For the current analysis, descriptive statistics were generated on sample characteristics, pain, and health related quality of life. A paired t-test was done to evaluate for changes in SRH from prior to until 12 months after TKA. Exploratory analyses using Pearson’s bivariate correlation coefficients were performed to select potential variables for inclusion in the multivariate analyses. Non-significant variables were excluded from further testing. Separate regression analyses were performed for preoperative SRH and SRH at 12 months. For both analyses, age, sex and number of comorbidities were included as covariates since these variables were associated with SRH in various populations [2426].

Preoperative SRH

Variables with a statistically significant association with preoperative SRH in the exploratory analysis (Table 1) were entered into a blockwise multiple linear regression using backwards entry in the following blocks: demographic characteristics, clinical characteristics, pain characteristics, preoperative symptoms, and psychological characteristics. Then, variables with the least association (i.e. highest p-value) with the dependent variable were excluded one by one and nested models were repeated until the final model was determined.

Table 1 Potential predictors to self-rated health prior to surgery and 12 months following total knee arthroplasty – Pearsons bivariate correlation coefficient

SRH 12 months

Variables with a statistically significant association with SRH at 12 months in the exploratory analysis (Table 1) were entered into a blockwise multiple linear regression using backwards entry using the following blocks: demographic characteristics, clinical characteristics, pain characteristics, perioperative characteristics, preoperative symptoms, psychological characteristics, and health characteristics. Then, variables with the least association (i.e. highest p-value) with the dependent variable were excluded one by one and nested models were repeated until the final model was determined. For both analyses, the blocks were created based on the framework used in our previous studies [21, 27, 28] that investigated the impact of demographic, clinical, symptom, and psychological characteristics on acute pain and pain interference with walking after TKA.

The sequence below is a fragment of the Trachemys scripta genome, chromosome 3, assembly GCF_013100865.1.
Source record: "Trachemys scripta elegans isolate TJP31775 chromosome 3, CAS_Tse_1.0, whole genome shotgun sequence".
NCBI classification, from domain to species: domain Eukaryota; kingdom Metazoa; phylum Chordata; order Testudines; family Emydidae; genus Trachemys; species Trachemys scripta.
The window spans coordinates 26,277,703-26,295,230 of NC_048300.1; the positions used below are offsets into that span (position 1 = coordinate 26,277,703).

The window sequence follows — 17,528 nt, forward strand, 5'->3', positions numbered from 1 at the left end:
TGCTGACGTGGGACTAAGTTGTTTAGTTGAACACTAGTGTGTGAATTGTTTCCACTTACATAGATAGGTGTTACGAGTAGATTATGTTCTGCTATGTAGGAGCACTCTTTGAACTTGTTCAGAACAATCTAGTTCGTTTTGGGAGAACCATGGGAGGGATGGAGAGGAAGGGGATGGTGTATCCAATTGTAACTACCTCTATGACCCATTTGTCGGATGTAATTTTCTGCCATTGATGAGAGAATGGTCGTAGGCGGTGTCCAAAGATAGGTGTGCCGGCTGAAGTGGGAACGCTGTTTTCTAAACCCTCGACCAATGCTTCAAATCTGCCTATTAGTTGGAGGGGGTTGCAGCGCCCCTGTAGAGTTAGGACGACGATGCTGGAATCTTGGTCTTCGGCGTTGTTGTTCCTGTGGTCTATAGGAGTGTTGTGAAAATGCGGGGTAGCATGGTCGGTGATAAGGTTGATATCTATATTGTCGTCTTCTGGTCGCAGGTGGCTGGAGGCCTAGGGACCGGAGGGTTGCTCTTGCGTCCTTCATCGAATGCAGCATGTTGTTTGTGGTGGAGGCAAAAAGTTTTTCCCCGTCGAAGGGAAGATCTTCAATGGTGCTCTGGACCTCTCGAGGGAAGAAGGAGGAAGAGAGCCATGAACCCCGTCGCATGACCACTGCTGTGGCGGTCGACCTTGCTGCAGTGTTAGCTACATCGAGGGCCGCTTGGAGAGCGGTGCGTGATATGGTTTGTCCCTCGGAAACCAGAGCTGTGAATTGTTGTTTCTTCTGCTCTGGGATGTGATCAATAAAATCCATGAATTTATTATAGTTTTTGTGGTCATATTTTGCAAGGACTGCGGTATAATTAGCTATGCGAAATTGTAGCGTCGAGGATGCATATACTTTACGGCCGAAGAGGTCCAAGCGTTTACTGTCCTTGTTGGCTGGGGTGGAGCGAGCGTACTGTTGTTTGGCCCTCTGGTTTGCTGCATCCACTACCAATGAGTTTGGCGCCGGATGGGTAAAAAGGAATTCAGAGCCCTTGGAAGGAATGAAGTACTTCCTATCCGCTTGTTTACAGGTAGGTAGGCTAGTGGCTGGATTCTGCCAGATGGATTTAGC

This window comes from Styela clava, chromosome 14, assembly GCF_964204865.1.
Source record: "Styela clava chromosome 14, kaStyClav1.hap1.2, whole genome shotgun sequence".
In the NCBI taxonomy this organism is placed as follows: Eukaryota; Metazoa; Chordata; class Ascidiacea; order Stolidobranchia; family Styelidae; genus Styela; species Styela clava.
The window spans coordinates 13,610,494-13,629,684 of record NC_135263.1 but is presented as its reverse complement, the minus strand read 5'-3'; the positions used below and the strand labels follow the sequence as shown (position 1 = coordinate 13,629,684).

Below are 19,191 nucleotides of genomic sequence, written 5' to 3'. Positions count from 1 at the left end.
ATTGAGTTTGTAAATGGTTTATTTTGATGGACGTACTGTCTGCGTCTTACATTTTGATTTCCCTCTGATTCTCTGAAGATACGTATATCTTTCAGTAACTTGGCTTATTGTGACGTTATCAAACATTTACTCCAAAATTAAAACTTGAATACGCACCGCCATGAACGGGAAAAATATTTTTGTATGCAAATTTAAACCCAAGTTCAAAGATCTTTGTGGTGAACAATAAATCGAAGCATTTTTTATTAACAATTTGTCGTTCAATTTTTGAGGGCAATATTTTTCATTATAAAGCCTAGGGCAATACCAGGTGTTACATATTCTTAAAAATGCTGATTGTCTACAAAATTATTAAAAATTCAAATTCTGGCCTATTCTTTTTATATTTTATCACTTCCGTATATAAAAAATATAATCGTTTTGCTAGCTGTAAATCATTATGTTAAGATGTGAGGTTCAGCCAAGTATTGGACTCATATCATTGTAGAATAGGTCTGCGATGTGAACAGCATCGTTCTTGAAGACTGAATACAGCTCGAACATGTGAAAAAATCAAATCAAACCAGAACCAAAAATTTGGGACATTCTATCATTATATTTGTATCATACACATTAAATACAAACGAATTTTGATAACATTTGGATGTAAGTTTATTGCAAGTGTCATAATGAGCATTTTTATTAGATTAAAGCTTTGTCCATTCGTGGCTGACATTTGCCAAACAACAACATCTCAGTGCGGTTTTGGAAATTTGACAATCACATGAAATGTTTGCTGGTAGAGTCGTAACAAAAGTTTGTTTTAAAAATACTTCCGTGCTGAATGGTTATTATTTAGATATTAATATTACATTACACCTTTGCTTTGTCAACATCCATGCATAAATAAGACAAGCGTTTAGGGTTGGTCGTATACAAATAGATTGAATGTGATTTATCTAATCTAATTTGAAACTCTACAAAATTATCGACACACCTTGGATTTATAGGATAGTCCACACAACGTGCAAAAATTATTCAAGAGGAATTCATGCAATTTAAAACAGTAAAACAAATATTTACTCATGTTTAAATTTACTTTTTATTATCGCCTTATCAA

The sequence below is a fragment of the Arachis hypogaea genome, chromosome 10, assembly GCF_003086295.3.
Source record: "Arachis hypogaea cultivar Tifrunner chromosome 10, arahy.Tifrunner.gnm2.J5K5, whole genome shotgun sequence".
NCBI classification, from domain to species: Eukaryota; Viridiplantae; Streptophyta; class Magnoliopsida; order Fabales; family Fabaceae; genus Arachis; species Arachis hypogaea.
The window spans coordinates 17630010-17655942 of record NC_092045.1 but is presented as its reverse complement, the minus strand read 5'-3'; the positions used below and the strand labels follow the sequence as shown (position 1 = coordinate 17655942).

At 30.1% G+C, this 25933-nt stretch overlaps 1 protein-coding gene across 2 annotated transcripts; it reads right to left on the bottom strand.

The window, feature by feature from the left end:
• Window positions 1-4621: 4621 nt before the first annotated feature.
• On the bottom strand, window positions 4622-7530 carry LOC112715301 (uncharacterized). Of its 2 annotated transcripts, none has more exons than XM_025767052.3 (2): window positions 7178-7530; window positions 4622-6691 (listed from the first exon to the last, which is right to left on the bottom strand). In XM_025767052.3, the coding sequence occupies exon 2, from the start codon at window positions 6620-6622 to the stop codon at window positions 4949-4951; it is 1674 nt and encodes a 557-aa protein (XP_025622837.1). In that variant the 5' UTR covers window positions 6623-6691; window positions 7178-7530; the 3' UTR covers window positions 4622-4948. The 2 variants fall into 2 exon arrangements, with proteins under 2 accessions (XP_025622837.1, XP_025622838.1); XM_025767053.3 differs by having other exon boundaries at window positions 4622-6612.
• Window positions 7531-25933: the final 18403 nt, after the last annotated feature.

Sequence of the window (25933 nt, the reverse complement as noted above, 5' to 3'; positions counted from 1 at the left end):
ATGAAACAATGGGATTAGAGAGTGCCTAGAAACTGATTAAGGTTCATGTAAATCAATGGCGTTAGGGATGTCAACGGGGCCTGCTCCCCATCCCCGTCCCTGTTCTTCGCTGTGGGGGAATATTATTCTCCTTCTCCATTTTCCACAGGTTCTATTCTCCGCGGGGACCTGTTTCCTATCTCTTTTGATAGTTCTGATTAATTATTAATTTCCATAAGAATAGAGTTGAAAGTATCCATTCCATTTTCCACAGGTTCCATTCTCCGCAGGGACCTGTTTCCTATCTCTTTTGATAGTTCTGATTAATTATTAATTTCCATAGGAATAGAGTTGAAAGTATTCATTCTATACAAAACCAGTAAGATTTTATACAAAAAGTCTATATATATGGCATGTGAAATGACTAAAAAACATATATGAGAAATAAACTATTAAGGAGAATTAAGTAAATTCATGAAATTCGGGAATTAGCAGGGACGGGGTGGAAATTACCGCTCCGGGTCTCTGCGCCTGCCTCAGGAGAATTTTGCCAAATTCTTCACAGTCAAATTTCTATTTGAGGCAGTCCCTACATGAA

Demographic and clinical characteristics

A total of 245 patients were invited to participate in the study, of which 33 declined to participate and six had their surgery cancelled. A total of 206 consenting patients were enrolled in the study. Two patients were later excluded due to postoperative disorientation, one patient died, and 47 had incomplete data on several of the variables of interest, leaving a total of 156 patients in this analysis. No significant differences were found between responders and non-responders based on any of the preoperative characteristic used in this study.

As displayed in Table 2, the majority of the sample was female (67.9%), lived with a partner (61%), and were not employed (64%). The mean age was 69 (SD 9.1) years and 49% had completed higher education. SRH improved significantly over time (p < .001, t = 9.15) from before surgery (mean 60.9, SD 19.7) until 12 months after surgery (mean 74.7, SD 16.0).

Table 2 Demographic, clinical, symptom, and psychological characteristics of patients (N =156) prior to surgery

Predictors of SRH prior to surgery

The final model for preoperative SRH is shown in Table 3. The final model was statistically significant (p = .002) and explained 37.0% of the variance in SRH prior to surgery. Higher levels of CRP, a higher number of painful sites before surgery, higher fatigue severity, and higher illness concern were significantly associated with poorer SRH, after controlling for age, sex, and number of comorbidities.

Table 3 Multiple linear regression analyses of demographic, clinical, symptom, and psychological factors on pre- and postoperative self-rated health in patients undergoing total knee arthroplasty (TKA)

Predictors of SRH at 12 months after TKA